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ProTrader: Magic doesn’t have to be expensive.

Expressive Value, Just For You

Last summer, we had a really interesting experience, highlighted by one of the most profitable experiences a body can have: Buying a very cheap card and then buylisting it for a lot more a short time later.

I’m talking, of course, about Expressive Iteration:

If you bought in at fifty cents in May, you had the chance to sell to a buylist at five bucks in mid-July. That’s a phenomenal return, especially given how little respect some uncommons get. So what I want to do right now is look at what uncommons are popular, both in Commander and Constructed formats, and see if there’s money to be made.

One note before we get into this: I’m going to be listing the number of decks that have a card on EDHREC. Please keep in mind that the inclusion rate isn’t a guarantee, as it’s a great dataset, but one with limitations. There’s a lot of people who upload entire preconstructed decks and then tweak those decks, giving precon numbers a boost. Also remember that not everyone bothers to upload a deck at all, which if a lot of casual players want a card, the price will move while the rate stays low.

Rumor Gatherer ($0.20 for the cheapest version, $1.30 for the most expensive, currently listed in 16,000 decks on EDHREC) – I like what this card offers: Draw a card every time you have 2+ creatures enter the battlefield, plus scry 1 for every other creature that enters and doesn’t draw you a card. That’s a whole lot of value crammed into one card, and especially if you have fun things to do on other turns that gives you a pair of tokens, like Raise the Alarm.

Iteration was not cheap for very long and this card has been out for a few months. It was included in one of the CLB decks and that’s going to keep the price of the regular nonfoil down for a while to come. However, this was a promo pack card for SNC and that’s the version you need to be looking at, because it’s just over a buck for single foil copies and slightly more in higher quantities. This many decks in this short a time is a wonderful sign.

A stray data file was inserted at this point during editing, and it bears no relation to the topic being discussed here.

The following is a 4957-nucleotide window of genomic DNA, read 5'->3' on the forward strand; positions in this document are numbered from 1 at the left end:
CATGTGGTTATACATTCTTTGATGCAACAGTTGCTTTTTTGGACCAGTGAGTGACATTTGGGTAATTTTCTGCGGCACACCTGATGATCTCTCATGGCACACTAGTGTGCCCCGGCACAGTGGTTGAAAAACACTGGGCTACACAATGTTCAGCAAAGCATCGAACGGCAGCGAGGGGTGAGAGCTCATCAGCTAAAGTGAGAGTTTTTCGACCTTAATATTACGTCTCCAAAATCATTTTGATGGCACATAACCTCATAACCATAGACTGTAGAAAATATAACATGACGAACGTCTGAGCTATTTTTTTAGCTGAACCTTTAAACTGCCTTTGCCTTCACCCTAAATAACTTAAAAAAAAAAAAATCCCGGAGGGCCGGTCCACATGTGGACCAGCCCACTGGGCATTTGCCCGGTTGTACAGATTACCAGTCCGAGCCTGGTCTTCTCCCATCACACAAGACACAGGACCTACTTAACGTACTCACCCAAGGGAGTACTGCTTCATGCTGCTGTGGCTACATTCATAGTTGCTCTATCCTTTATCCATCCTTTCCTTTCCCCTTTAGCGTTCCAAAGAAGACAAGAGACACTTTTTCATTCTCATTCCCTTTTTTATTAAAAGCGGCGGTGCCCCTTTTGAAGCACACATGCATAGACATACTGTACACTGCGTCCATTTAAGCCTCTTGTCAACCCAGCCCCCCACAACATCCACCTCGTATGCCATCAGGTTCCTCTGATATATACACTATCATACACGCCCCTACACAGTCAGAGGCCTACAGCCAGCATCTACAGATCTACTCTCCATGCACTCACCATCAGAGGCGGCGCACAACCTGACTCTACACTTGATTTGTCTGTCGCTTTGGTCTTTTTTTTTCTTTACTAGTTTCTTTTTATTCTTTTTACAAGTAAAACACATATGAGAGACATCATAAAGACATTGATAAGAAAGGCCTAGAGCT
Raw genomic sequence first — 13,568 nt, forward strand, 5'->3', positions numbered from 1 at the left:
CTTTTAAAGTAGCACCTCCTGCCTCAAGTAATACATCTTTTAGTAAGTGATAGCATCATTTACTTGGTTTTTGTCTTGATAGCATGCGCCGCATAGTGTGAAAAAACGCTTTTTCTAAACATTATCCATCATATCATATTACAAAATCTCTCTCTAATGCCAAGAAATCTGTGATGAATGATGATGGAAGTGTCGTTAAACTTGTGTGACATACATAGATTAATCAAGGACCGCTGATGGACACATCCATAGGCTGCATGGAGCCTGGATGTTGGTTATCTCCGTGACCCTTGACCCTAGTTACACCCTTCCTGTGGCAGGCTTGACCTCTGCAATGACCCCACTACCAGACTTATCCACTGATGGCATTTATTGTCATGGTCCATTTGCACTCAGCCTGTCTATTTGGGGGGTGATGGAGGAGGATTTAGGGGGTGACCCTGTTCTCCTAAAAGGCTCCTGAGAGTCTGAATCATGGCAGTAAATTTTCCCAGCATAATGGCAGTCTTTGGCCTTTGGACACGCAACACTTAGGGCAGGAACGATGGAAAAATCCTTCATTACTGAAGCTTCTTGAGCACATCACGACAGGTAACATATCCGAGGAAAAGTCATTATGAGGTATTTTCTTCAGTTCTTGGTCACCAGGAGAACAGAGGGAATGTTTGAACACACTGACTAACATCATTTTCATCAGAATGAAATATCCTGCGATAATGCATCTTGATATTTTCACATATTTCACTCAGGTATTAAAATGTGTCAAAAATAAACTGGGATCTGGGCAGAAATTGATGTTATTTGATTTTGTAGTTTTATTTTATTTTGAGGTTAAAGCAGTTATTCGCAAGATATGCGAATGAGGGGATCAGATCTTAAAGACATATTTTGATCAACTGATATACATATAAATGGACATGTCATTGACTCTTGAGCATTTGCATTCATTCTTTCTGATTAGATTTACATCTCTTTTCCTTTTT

Slip Out the Back ($1.50 to $2, 8900 decks) – One-mana ‘save your creature’ tricks are always going to be nice to have, as we’ve seen with stuff like Tamiyo’s Safekeeping. Hexproof and indestructible are very good keywords, and will get you through most of the problems in a Commander game. Getting a +1/+1 counter is probably better than two life, and phasing has no workaround. I can Massacre Girl a board away through a Safekeeping, but I’m just going to shrug when it’s phased out. This is why Teferi’s Protection is so good, too!

The foils and the nonfoils are about the same price, which means I probably want the foils. I’d rather have the shiny versions, as those aren’t put into Commander decks as the nonfoils are.

Rocco, Cabaretti Caterer ($0.10 to $1.70, 4k decks as Commander and Card) – Rocco is a Chord of Calling you can cast from the command zone. It doesn’t have convoke, nor is it an instant, but my goodness, having a toolbox commander like this is a powerful tool. He’s in as many decks as he is at the head of those decks. I don’t think we’ve had a legendary three-color with such a powerful ability, one that just requires mana to be good. We also have a version worth picking up in bricks: the gilded foil version is available for under two bucks.